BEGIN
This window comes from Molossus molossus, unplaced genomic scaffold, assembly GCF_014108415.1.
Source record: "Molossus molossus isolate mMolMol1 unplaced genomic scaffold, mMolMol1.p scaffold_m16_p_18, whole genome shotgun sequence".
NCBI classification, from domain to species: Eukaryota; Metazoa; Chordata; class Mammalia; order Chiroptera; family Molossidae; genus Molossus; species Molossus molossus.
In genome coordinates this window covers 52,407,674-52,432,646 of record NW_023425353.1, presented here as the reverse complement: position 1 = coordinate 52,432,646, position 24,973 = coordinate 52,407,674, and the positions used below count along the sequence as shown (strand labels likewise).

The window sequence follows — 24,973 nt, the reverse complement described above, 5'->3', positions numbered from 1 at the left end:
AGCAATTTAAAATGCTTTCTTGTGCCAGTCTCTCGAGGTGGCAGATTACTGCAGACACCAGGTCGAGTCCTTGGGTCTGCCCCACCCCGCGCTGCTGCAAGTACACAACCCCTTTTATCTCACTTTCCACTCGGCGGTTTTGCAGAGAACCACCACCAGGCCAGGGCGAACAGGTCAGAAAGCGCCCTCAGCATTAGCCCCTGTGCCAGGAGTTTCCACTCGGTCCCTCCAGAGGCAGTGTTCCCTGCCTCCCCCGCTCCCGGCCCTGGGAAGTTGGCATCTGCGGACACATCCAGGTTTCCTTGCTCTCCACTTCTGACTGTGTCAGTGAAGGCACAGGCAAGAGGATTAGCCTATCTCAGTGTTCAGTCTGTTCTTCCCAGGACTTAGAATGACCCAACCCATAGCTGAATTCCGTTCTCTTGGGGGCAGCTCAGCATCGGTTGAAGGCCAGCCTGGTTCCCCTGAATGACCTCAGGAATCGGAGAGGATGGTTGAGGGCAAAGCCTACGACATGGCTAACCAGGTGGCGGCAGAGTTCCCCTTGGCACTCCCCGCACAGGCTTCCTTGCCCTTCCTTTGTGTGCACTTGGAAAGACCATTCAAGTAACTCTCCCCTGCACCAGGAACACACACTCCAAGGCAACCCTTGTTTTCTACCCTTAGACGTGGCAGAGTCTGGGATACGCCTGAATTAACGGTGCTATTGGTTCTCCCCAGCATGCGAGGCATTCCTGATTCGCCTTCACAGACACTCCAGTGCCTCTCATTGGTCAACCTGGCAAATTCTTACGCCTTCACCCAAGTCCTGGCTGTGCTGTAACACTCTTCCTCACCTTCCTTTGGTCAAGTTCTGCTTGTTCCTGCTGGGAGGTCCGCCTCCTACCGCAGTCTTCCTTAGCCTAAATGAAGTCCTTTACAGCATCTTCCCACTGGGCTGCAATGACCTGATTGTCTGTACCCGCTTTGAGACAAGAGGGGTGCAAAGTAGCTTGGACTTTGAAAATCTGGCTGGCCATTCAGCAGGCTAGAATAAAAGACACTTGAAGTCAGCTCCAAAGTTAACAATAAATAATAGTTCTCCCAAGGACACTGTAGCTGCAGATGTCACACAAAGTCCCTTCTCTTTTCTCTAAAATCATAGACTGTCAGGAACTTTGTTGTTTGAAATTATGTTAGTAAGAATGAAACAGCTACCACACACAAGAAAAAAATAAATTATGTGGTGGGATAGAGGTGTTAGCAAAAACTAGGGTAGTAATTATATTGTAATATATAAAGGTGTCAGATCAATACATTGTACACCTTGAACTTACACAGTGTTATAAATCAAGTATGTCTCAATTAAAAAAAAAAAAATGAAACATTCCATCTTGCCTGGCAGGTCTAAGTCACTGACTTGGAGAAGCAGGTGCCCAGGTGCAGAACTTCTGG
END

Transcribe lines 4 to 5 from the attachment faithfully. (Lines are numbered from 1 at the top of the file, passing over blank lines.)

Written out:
In genome coordinates this window covers 52,407,674-52,432,646 of record NW_023425353.1, presented here as the reverse complement: position 1 = coordinate 52,432,646, position 24,973 = coordinate 52,407,674, and the positions used below count along the sequence as shown (strand labels likewise).

The window sequence follows — 24,973 nt, the reverse complement described above, 5'->3', positions numbered from 1 at the left end: